The other one was Howl’s Moving Castle, the Studio Ghibli animation, because I was thinking oddly about Mount Stuart as one of these ginormous houses that potentially has secret passageways where the house becomes almost a character in itself. How to link back to the question of romance and allowing yourself to behave in a different way; it’s because in Howl’s Moving Castle there’s a character who’s cursed; a young woman becomes old, and she behaves in a way that’s limiting herself. It’s all about her own problem that she could break out of and become more empowered, but she doesn’t because she doesn’t understand that the curse has already lifted. My experience here felt like a strange parallel, I suddenly was allowed to be different or behave differently and it was interesting that I returned to subjects like the Cottingley Fairies and Powell and Pressburger. Tales of Hoffman has this wonderful beginning Ballet of the Enchanted Dragonfly that I find cinematically, and with the combination of Technicolor and theatricality in that moment of film making, very exciting. Maybe somehow in this house I would say, I feel very happy. It’s something I discussed with Elizabeth Fullerton, whether it’s scary to stay the night in one of the turrets, but I really find I have a different experience here and, for me, it allows the putting off of some of the contemporary pressures and holding at bay some of the self-censorship that happens to artists. So, compliment to you!
SCS: That’s lovely for us to hear and brings me on to the subject of transformation. The symbolism of the moth is one of self-renewal. The chrysalis itself is an alchemical vessel of transformation. On the shadow side, a moth’s self-consuming attraction to the light represents longing and their mass twilight fluttering is darkly associated with the energies of compulsive devouring. I can feel the impact of these archetypes and energies in the film, can you speak to this archetypal approach?
MC: One of the things that happened in a parallel interest is an exhibition in Geneva; Chrysalis: The Butterfly Dream (Chrysalide: le rêve du papillon) at the Centre d'ArtContemporain Genève. It’s three floors of the museum and we had a very intense tour by the young curator. The most important thing is the show exhibits work by people who would have formally been in a mental health institute or had mental health problems, next to people who work in club culture, next to people who work in contemporary art so it’s a levelling out of stereotypes of people making amazing, creative work and puts them in the show all together. The whole metaphor of transformation is very clear, and it made you feel very political afterwards.
That was encouraging to continue with the work here but also on a basic level I’m really into conservation. Bill and Ron are sitting here; the pragmatics of their process are setting the traps at night, going the next morning to get them while the moths are sleepy, identifying them with books and then very carefully logging the numbers of the different moths found. Obviously, there are highlights, there’s moments of great excitement when a new species that hasn’t been recorded before is present. It was such a fun and brilliant experience to do this while we were making the film and we didn’t even get on camera, as usual, the fun bits which were when we went out to get the traps, Ron and Bill warned there might be lots of sleepy moths in the grass that don’t even make it into the trap. The trap has a light in it that attracts them, and it was exactly like that, there were 7 – 8 little moths in the grass just sleeping. One of the exciting things is when they were waking up, during the performance yesterday there’s a moment where they’re so sleepy and they crawl all over you and they are just about to vibrate their little wings and go off.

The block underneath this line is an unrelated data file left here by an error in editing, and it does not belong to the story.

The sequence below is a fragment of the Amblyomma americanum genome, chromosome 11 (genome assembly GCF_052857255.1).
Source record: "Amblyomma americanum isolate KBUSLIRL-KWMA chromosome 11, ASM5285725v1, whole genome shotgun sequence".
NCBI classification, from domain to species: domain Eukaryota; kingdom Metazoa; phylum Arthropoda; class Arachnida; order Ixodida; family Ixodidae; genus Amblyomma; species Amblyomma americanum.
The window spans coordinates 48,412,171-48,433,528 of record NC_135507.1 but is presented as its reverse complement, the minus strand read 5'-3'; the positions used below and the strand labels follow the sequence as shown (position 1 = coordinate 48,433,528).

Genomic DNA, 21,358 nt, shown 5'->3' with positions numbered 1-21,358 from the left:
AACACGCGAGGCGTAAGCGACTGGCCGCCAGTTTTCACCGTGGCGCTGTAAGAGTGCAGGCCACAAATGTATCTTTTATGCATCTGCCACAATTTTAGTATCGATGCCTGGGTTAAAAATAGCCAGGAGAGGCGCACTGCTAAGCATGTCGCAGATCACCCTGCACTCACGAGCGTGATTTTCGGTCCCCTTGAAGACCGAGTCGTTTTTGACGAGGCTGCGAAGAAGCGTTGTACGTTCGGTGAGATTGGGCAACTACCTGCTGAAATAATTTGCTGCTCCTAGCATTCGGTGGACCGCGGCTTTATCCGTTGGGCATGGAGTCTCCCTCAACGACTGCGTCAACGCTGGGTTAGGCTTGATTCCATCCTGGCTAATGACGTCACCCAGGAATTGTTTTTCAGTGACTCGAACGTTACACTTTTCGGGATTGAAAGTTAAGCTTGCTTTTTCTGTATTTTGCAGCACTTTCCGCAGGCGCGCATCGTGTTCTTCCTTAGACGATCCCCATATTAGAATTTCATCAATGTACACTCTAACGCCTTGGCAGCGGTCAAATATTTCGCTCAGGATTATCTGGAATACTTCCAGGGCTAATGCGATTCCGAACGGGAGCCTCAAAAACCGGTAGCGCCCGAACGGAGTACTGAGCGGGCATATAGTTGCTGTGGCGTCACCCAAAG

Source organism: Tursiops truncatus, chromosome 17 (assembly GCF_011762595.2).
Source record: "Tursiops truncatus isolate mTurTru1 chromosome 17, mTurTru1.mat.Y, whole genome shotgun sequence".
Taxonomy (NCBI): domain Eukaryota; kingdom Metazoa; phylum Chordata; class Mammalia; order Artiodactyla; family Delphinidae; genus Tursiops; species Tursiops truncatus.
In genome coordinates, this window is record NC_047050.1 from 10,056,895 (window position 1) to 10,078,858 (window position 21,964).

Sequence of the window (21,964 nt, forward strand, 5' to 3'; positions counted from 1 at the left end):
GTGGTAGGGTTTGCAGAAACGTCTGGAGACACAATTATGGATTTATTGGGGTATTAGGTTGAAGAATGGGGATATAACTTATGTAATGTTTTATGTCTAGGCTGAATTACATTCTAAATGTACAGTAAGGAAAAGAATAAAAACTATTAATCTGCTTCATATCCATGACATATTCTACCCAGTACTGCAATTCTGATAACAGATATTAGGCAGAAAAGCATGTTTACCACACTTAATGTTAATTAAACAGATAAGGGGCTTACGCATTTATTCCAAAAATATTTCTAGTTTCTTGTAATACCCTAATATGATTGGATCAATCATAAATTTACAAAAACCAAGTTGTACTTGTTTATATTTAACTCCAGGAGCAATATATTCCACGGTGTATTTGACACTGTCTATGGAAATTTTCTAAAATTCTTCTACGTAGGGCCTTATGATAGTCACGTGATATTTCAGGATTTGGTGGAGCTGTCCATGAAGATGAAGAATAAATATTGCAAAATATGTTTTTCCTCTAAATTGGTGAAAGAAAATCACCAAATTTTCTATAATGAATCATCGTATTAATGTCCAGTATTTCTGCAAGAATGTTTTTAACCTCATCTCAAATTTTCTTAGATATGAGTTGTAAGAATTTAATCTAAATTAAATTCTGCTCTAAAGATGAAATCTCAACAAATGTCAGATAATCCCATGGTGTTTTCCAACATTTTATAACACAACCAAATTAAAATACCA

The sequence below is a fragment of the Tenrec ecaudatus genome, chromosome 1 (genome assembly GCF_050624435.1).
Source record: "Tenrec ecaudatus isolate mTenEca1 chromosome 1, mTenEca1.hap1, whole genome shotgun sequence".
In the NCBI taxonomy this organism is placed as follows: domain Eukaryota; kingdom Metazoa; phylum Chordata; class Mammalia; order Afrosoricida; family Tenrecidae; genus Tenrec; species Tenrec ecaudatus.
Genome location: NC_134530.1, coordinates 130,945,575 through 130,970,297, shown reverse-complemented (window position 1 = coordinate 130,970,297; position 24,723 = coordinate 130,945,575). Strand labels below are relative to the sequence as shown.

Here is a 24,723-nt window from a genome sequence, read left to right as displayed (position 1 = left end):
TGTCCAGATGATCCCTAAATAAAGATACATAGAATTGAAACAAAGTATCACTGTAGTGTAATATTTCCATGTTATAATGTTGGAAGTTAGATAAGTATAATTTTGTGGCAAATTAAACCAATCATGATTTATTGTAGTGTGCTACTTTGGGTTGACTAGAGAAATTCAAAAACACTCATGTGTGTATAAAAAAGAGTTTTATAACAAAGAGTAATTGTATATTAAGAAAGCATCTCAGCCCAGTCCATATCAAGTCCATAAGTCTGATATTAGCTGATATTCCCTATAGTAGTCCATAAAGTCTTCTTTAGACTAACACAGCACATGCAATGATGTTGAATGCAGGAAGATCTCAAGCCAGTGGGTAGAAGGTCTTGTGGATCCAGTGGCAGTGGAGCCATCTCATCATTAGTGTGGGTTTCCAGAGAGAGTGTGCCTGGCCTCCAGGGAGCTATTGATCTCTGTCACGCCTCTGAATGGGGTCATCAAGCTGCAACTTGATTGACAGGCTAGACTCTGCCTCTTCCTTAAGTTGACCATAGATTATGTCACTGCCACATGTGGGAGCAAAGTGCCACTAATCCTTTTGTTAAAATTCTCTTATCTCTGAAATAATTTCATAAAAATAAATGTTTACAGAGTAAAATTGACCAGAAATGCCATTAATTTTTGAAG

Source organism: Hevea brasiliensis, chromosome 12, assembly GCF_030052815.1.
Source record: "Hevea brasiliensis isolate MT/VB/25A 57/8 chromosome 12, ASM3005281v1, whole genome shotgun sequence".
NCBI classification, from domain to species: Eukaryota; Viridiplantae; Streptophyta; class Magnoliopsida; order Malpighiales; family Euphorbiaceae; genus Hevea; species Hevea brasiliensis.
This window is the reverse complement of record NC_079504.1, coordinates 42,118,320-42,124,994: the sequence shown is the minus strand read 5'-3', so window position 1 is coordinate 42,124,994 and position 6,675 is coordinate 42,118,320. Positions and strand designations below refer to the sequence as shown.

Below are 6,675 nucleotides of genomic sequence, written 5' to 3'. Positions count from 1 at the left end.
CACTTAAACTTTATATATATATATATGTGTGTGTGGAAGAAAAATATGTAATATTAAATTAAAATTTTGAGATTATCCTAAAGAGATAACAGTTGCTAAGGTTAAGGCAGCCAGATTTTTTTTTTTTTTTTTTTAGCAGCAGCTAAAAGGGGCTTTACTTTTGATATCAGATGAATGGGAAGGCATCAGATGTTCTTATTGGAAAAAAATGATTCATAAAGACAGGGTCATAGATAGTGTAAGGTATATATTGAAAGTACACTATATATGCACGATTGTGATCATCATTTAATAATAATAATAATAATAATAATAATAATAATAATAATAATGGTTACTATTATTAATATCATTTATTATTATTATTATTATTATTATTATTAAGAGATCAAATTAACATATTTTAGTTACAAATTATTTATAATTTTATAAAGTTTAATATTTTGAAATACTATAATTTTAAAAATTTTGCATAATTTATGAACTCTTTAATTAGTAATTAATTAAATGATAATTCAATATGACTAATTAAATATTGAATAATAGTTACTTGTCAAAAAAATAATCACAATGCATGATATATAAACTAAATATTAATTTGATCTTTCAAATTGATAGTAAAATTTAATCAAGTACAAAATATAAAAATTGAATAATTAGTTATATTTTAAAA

I’m genuinely interested in conservation, but I don’t know how to not fall into the pitfalls of how you make conservation interesting or how you communicate it. I’m always looking at people that may be so out of date but it’s Joy Adamson and Born Free and Elsa the Lion which made a massive impression on me as a child. The lion was rehabilitated into the wild which is phenomenal. There are these amazing films from 1960s/70s which brought conservation into a mainstream audience. I also love Steve Irwin; I loved his enthusiasm and how he would bring crocodiles to people, the fact that you should look out and protect an environment for a crocodile rather than thinking of them as a beast. I enjoy the classic aspect of the underdog with the bats or the moths, but I don’t understand how you market it or make it interesting. The pragmatics is the counting and this careful monitoring of what really is here and then what you do with those statistics and how you make things fun and interesting and able to hold an audience’s attention.
SCS: Finally, this project was full of fun. It is tangible in the work. You worked with other artists and makers, and with the local schools. It really did take a village and this inclusive approach is typical of your practice. Your practice generates a good deal of generosity, and this generosity emanates from yourself – it’s a mutual energy and driven by you. I wonder if you could talk about working with the schools, particularly given that you are so busy currently with projects and teaching in Zurich.
MC: ‘The schools’; this was quite ambitious, as Morven will know. There were many levels where Morven worked on her own with the schools and did interesting workshops, painting different moths and they’re really fun and grounding because they’re all these individual little paintings of moths that are very careful and interpretive and it’s good that that’s happened; that the kids have got really excited and looked at moths and understood this key fact that butterflies are only one group of this huge family of thousands of species. The main thing was that the schools enjoyed themselves and the research and coming to Mount Stuart.